Alas, to live another day. The real joy of life. One more day to do something different. To forget everything you were doing and gain a new perspective. God actually tells us we can became an entirely new person than we were just a second ago. All it takes is a different perspective and faith in the action of believing in something bigger than yourself. BECAUSE, it’s not really about me. It’s about something else. Something even better than good enough.

Today I lead the graphic design program at Nossi College of Art. It’s the best job I could ever imagine. I get inspired everyday by young creative minds grasping to find their “good enough” and for me to reveal to them the “even better”.

I’m also involved with branding and planning as the brand manager with our ad agency. However, I still long for that next project when I can have one more opportunity to do something unique, something amazing. Funny thing is, it can be anything, a logo, a billboard, a radio or tv spot. I love it all. I even do it for free sometimes. The flexibility and expectation of this job is to stay current in my profession. The school’s philosophy in this way allows for relevant teaching and current perspectives within the curriculum and classroom expectations.

Please look through my portfolio pages and if you like what you see, hire me for a project, I’m hungry!


Growth comes from sharing

November 11, 2010

Twice in one year I’ve camped out at Cadillac Ranch in downtown Nashville for two session presentations at PodCamp and BarCamp. These conferences are held in cities all over the nation and are coordinated and presented by locals covering trends in marketing and technology. Pod Camp was held back in July and more recently, BarCamp in October. You may remember an earlier post on crowdsourcing and how I was asked to be the Creative Director for 30 talented folks helping out a non-profit called YouthTurns. Well, Ian Rhett, from Civic Actions, presented the case study for the event at this year’s BarCamp and asked if I would join him in discussing our success.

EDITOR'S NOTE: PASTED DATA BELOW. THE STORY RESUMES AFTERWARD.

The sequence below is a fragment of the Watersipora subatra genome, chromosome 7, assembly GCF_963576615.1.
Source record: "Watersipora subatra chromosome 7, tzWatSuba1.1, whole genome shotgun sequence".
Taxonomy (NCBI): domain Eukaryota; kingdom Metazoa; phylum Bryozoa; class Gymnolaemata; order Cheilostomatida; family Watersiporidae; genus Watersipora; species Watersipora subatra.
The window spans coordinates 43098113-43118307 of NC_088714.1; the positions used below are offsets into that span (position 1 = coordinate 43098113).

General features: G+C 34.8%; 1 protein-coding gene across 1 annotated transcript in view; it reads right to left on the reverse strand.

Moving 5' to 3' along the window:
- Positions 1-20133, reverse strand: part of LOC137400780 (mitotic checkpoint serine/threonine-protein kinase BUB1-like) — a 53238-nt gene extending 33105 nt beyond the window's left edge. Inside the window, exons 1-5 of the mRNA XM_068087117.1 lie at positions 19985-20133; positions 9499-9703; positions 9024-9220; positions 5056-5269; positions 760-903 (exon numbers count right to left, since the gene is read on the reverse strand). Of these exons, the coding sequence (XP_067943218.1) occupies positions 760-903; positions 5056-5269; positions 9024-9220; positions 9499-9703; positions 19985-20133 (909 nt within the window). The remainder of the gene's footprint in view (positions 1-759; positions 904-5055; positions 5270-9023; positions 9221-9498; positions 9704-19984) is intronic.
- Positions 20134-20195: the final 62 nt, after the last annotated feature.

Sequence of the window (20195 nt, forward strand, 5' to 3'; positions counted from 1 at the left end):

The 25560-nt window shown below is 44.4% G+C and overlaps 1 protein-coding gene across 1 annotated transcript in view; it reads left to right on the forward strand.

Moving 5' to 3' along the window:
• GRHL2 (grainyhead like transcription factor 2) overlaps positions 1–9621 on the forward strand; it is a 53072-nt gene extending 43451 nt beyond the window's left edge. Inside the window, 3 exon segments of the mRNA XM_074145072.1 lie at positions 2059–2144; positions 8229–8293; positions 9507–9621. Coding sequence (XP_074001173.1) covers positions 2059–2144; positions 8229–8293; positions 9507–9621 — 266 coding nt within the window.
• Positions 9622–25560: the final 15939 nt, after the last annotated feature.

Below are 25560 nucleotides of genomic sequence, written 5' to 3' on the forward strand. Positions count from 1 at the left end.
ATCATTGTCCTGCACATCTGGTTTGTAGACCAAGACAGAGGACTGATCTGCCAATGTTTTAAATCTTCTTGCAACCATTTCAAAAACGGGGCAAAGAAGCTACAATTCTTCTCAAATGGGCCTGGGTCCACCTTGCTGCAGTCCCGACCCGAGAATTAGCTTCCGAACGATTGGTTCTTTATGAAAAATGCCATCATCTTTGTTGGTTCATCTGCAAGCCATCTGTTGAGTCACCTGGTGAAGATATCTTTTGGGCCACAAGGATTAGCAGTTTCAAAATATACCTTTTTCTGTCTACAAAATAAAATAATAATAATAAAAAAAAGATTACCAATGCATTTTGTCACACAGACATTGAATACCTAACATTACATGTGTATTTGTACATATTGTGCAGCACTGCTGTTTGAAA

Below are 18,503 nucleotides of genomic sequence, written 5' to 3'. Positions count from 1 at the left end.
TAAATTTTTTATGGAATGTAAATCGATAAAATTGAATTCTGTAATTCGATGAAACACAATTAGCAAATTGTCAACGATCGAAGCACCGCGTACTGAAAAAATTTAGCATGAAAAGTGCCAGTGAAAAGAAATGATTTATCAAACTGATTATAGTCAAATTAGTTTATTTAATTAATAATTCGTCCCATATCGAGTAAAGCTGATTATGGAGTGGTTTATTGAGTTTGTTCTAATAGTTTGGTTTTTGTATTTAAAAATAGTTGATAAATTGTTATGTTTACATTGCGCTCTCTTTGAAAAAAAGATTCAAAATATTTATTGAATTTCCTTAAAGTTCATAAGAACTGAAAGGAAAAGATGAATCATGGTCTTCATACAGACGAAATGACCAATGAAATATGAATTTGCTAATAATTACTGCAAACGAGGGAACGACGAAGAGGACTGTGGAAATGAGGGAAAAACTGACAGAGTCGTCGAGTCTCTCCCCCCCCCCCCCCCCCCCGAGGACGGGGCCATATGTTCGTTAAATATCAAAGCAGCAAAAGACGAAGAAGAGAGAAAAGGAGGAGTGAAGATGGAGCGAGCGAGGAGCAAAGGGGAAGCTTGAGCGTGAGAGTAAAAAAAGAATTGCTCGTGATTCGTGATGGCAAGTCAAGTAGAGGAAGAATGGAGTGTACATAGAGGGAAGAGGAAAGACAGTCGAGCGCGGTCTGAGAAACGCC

It was a good turnout and as expected there were some questions as to how to successfully execute a crowdsourcing event, especially one lasting only 30 hours. Guests included a few of the 30 people who helped execute the function and in typical Ian Rhett fashion, he involved them in the conversation.

The best news came after the 30 minute session was over. Andy Dixon, the founder of YouthTurns, was approached by a representative for TED and asked if he would be interested in speaking at one of their conferences. I think that just put the icing on our case study.

You can read more about the crowdsourcing event in the Creative Director’s section of this website. It gives a complete breakdown of the hours and what the deliverables were – pretty powerful.

Oh, I have to note the brands that sponsored the BarCamp event, at least one of them anyway. Sprint did a good job engaging the attendees with a location van outside the event with product demos and giveaways. Here’s one such giveaway that I thought was pretty cool. A usb wristband – 1G even.